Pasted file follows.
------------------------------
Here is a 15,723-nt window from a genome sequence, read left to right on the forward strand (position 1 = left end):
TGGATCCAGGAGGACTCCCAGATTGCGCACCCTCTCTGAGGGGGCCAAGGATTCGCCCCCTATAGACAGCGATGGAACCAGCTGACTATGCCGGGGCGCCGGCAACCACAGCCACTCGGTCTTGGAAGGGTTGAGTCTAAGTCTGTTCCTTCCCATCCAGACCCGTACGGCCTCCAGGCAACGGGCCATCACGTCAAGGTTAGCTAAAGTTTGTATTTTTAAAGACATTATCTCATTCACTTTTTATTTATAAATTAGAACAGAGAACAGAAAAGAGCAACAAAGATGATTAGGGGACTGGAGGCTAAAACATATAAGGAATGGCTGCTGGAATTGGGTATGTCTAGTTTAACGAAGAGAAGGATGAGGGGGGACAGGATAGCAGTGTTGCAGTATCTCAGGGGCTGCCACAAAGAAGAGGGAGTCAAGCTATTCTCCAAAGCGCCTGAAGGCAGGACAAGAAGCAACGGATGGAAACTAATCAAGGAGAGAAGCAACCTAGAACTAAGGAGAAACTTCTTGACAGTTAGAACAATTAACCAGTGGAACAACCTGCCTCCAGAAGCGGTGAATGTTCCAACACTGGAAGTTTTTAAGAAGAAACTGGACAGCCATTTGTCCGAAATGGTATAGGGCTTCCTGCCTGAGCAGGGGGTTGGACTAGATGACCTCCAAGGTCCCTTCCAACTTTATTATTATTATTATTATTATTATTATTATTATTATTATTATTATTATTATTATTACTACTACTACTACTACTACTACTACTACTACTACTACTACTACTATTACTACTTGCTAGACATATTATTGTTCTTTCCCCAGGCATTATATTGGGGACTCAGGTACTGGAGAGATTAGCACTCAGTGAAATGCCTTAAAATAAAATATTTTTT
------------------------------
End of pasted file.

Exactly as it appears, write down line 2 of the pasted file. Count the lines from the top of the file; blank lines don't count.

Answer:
TGGATCCAGGAGGACTCCCAGATTGCGCACCCTCTCTGAGGGGGCCAAGGATTCGCCCCCTATAGACAGCGATGGAACCAGCTGACTATGCCGGGGCGCCGGCAACCACAGCCACTCGGTCTTGGAAGGGTTGAGTCTAAGTCTGTTCCTTCCCATCCAGACCCGTACGGCCTCCAGGCAACGGGCCATCACGTCAAGGTTAGCTAAAGTTTGTATTTTTAAAGACATTATCTCATTCACTTTTTATTTATAAATTAGAACAGAGAACAGAAAAGAGCAACAAAGATGATTAGGGGACTGGAGGCTAAAACATATAAGGAATGGCTGCTGGAATTGGGTATGTCTAGTTTAACGAAGAGAAGGATGAGGGGGGACAGGATAGCAGTGTTGCAGTATCTCAGGGGCTGCCACAAAGAAGAGGGAGTCAAGCTATTCTCCAAAGCGCCTGAAGGCAGGACAAGAAGCAACGGATGGAAACTAATCAAGGAGAGAAGCAACCTAGAACTAAGGAGAAACTTCTTGACAGTTAGAACAATTAACCAGTGGAACAACCTGCCTCCAGAAGCGGTGAATGTTCCAACACTGGAAGTTTTTAAGAAGAAACTGGACAGCCATTTGTCCGAAATGGTATAGGGCTTCCTGCCTGAGCAGGGGGTTGGACTAGATGACCTCCAAGGTCCCTTCCAACTTTATTATTATTATTATTATTATTATTATTATTATTATTATTATTATTATTATTATTACTACTACTACTACTACTACTACTACTACTACTACTACTACTACTATTACTACTTGCTAGACATATTATTGTTCTTTCCCCAGGCATTATATTGGGGACTCAGGTACTGGAGAGATTAGCACTCAGTGAAATGCCTTAAAATAAAATATTTTTT